4. We’re in the last few days before the spring concert this Saturday. There are some things I still can’t get, mostly cues that feel sudden to me, and I can’t do any more work on them on my own because it’s about fitting in with what’s happening in the orchestra. I can play the stuff on my own. It’s understanding where to come in that’s throwing me. And as usual I feel awful, because I’m right in front of the conductor, and I feel like I’m personally letting him down when he suddenly turns and cues me and I miss it. I know it’s coming; I know, and I’m physically prepped, and then whoosh it’s gone. I am definitely proud of conquering some stuff I was struggling with up till last week, though.

5. The baby (whose code name is Owlet, dubbed thusly by the boy) is big enough to be visibly bumping my tummy around from the inside. It is amusing.

6. Yes, the baby has a name, or one so far, at least. No, no one’s getting to hear it until she’s born. Partly because, well, it’s ours right now, and partly because if it really doesn’t suit her when she’s born, we don’t want to have to explain that we’ve changed it. She has actually had a name since a couple of days before she was conceived, when the boy casually mentioned to us at the breakfast table that he was going to have a baby sister, and this is what her name was going to be. Two weeks later I showed HRH the pregnancy test, and when the boy asked what it was, we told him it was the baby he’d ordered. It’s an unusual name, too, one we’ve never heard before. We have no idea where the boy found it; we know no one with that name, there are no kids at school of that name, it hasn’t been in any books or films we’ve seen or read. We suspect he made it up, although HRH has since found it online as a variation or diminutive of another name. We really love the fact that he’s so voluntarily involved with this baby. He’s taken on the task of designing the nursery theme as well, and has proposed several crafts for us to do to create mobiles and blankets and so forth.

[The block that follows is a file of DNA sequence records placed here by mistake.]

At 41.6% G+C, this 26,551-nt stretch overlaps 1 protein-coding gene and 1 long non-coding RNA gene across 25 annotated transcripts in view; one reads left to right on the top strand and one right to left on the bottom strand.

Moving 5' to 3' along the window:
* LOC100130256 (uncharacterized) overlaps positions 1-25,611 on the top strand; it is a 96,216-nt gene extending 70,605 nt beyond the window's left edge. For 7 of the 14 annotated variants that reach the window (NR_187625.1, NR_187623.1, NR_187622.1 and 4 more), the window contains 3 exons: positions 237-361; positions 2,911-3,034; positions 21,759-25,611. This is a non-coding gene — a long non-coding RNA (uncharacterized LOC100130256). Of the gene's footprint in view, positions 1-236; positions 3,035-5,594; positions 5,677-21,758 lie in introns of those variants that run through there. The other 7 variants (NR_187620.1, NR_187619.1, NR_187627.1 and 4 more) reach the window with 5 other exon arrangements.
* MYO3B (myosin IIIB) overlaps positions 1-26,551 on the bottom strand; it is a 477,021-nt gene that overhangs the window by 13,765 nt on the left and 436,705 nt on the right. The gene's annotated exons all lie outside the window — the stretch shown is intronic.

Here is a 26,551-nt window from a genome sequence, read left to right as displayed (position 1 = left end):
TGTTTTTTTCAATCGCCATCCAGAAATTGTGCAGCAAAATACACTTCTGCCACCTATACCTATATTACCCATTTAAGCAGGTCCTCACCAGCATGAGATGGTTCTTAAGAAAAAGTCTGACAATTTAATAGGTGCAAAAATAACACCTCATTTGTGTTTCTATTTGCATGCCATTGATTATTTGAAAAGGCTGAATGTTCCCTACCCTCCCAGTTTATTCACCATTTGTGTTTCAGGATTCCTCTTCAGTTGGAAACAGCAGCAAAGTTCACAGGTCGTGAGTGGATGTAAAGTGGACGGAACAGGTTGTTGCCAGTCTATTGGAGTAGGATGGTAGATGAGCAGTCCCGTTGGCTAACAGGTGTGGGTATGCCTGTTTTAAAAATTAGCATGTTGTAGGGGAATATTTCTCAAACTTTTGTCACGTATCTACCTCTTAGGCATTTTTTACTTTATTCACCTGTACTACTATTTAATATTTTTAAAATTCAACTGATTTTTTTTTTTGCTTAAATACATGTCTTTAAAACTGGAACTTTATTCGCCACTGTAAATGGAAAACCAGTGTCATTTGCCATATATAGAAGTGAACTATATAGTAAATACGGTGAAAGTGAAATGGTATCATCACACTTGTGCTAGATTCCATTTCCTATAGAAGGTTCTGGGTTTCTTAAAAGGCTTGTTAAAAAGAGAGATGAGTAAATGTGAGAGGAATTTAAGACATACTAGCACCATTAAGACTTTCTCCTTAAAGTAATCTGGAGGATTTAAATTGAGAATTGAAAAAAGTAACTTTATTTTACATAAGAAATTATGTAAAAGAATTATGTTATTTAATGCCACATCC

7. I got the mock-up of the cover for the bird book, and it is absolutely exquisite. It’s easily my favourite of all my book covers. It looks like an old botanical illustration, but with birds. The tentative release date for the book and the companion journal is January 2012. (If I ever get it finished, that is. I’m going to have to start adding another work day on weekends, probably Sundays, to hit my deadline. Stupid doctor appointments. At least I only have two scheduled this month.) (She said with great emphasis, glaring at the universe.)

8. I need a new laptop. The borrowed iBook is running Panther (2003, boys and girls!), Safari crashes on it repeatedly when I try to access half the research pages I need to access, and it is, alas, very slow. I can write a rough draft of one entry on the iBook in the time it would take me to write two polished entries on the desktop. My original plan to buy a secondhand iPad on which to write has been morphing into a less-exciting plan to buy a secondhand Macbook, which will serve me better in the long run for switching between documents and online research. Not that I can buy either until my delivery cheque is issued to me after I hand the bird book in. (The point that I will not need to switch back and forth so often once this research-heavy book has been handed in has not escaped me. I have three months to decide which to choose, in which I may be able to borrow an iPad for a day or so to test it out.) Yes, I do have an old Windows laptop, too, but it dates from about 2003 as well. I should see if I can update its browsers and such.

That’s all I’ve got right now. I have to go turn the oven on to bake today’s bread, and get at least one bird done today (this morning and early afternoon were errands and such). I got four birds done yesterday, which was heartening. I’m looking at the number of birds I have left, and at the remaining space within my allotted word count, and thinking that I need to stop going into so much detail. But I’m still stuck on the “can you flesh this part out more?” request that came back after I handed in a sample with my proposal, so I’m adding as much as I can. It can always come out later, but as time is beginning to be of the essence, I may have to dial back to basics.